Westside May Have Been Right, but for the Wrong Reasons

 

Written by: Kevin Cann

 

The documentary “Westside vs the World” was released last week.  I thought this was a very well-done documentary and I would highly recommend it. The culture of Westside is absolutely fascinating.

 

The last few weeks I have gone back and listened to some of the Westside podcasts and read a bunch of the articles.  I like going back and revisiting old information once I have learned more myself.

 

Sometimes this change in perspective helps me understand better why the methods may or may not have worked.  I was doing this so that my coach and I could be more on the same page as well.

 

I like to know his thinking for exercises in my program.  I think in a few cases I had a different idea on why an exercise was in the program. This alters the way I go into it and whether I agree or not with it, also increases my buy in.

 

I have safety squat bar tempo squats and front squats in this block.  These are two exercises I do not use unless an injury requires it. Knowing my coach’s thinking helps with me doing these exercises.

 

I will always work hard no matter what and this is more important than the exercise, but it still helps.  Ironically, the SSB gave me good feedback on the squat.  I realized I was just leaning back hard with my torso out of the hole. I could tell because the loss of stability with the exercise.

 

I focused on flexing my quads out of the hole and this really helped that issue.  It helped it so much that I was able to take an extra set 20lbs more than my top set and it was still pretty easy.  My coach told me this exercise was good for me to build my upper back.

 

I was really focusing on that part of the lift.  Focusing on that and then adjusting with driving through my legs, might have some nice carryover into my competition lift.  We shall see in a couple weeks.  In hindsight, I wasn’t using my upper back in the squat, but my lower back.  This is the breakdown seen in my deadlift as well. I found this interesting.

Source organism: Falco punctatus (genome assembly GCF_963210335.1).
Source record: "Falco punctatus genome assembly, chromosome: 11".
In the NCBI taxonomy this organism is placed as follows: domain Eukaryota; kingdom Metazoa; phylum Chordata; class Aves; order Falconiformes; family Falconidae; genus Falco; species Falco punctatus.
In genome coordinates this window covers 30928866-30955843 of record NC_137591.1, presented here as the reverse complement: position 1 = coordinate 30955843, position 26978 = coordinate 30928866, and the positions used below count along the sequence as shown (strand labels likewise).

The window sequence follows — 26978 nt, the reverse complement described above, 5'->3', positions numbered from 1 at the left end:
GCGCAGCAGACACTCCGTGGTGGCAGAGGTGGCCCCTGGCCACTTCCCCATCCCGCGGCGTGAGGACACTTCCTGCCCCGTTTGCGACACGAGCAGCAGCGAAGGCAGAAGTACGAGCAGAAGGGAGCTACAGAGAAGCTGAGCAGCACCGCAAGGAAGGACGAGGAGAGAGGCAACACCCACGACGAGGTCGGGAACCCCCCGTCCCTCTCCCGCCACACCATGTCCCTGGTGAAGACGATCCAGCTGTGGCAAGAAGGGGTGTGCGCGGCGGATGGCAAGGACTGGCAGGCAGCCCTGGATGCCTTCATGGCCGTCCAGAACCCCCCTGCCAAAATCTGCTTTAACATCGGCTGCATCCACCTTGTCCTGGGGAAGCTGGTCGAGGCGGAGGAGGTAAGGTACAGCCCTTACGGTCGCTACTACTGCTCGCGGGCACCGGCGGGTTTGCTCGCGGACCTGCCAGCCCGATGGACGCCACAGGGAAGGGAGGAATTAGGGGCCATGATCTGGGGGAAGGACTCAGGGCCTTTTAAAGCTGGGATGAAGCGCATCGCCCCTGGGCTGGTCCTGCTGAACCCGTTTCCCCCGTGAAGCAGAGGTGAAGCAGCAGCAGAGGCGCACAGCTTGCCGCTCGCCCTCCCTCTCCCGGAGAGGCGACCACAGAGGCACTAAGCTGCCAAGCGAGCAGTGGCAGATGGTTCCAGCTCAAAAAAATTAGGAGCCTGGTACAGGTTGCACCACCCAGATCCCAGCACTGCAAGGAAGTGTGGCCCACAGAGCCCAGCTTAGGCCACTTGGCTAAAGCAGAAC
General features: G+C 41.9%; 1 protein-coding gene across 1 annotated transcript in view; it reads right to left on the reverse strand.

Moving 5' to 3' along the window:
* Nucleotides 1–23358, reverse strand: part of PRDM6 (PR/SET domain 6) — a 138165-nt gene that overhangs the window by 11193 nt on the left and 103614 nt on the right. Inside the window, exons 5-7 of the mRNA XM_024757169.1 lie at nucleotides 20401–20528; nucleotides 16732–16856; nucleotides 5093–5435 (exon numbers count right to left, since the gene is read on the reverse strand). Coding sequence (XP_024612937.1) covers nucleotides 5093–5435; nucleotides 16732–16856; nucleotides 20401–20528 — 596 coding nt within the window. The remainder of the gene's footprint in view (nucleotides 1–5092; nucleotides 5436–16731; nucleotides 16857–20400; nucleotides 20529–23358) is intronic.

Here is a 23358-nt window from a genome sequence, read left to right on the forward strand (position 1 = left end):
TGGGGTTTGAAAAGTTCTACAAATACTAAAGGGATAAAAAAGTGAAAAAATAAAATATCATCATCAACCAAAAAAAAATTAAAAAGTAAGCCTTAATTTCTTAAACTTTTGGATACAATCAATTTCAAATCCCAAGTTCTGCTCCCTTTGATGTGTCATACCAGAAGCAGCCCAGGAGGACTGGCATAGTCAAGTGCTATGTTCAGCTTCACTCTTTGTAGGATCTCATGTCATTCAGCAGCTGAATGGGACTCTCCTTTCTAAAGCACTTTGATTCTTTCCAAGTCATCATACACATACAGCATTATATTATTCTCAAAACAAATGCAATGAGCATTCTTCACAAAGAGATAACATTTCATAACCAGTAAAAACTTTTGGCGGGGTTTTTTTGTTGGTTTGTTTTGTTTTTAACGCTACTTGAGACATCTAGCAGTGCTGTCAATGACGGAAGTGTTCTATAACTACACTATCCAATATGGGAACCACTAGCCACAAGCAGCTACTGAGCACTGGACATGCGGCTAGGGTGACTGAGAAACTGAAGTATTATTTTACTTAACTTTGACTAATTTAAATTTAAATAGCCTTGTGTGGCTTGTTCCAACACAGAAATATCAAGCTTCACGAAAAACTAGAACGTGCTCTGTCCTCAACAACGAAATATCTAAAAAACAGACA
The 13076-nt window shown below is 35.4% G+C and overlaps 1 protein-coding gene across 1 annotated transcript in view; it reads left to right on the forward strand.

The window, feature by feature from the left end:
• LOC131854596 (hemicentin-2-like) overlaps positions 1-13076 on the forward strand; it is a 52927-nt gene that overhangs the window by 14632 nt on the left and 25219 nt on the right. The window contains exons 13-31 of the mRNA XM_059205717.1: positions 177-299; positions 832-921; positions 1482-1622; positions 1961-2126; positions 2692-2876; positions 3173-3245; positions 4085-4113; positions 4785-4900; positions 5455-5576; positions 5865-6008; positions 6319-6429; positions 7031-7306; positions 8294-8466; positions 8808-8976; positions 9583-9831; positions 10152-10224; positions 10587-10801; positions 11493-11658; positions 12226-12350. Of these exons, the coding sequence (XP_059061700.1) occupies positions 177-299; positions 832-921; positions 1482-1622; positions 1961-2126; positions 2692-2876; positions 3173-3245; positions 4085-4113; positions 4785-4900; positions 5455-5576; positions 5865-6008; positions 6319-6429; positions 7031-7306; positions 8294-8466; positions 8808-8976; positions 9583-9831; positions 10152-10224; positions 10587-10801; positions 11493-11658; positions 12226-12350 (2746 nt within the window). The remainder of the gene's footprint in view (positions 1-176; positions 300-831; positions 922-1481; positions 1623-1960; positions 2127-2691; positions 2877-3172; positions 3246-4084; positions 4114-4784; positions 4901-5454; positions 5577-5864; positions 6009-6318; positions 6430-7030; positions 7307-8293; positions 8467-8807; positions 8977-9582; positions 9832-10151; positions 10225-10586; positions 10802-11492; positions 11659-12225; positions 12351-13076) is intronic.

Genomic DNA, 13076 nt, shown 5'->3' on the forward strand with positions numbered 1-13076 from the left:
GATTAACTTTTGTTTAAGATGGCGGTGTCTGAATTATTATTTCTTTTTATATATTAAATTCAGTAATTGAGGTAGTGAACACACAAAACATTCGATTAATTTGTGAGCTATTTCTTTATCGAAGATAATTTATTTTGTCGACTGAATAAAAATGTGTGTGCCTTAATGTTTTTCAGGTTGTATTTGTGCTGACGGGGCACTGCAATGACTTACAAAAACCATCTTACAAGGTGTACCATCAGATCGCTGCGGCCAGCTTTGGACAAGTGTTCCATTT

I always had a sour taste of Westside in my mouth.  I watched it get bastardized for years where I worked.  Basically a group of Westside, multiply, wannabes screaming and yelling and lifting weights that Dave reps out raw.

 

I saw high box squats, floor press with all chains and barely any bar weight, swiss bar bands and chains bench press, bendy bar exercises, and many others.  This was not Westside, but nothing more than a bastardized version using random variations.

 

Louie Simmons is brilliant. He seems to be a hair off his rocker, but he is pretty smart.  He was not picking exercises randomly.  He was picking them based off of what he saw to strengthen weaknesses.  This is exactly what I do.  The only difference is he has been doing this longer than I have been alive.

 

Simmons would identify weak areas in the lift, but he would use the reasoning that a certain muscle or muscle group was weak.  He may have picked the right exercise for the lifter, but it was for the wrong reasons.

 

I do not believe these exercises were strengthening weak muscles, but instead weakening a poor skill. Louie was putting these variations that the lifter struggled with in the program for 3 weeks.  This is not enough time to strengthen a muscle, but definitely enough practice to improve a skill.

 

This would also explain why when other lifters and coaches use these methods, they do not get the same results they would get if they trained at Westside.  If it was as simple as identifying weak muscles and selecting an exercise, anyone could do it.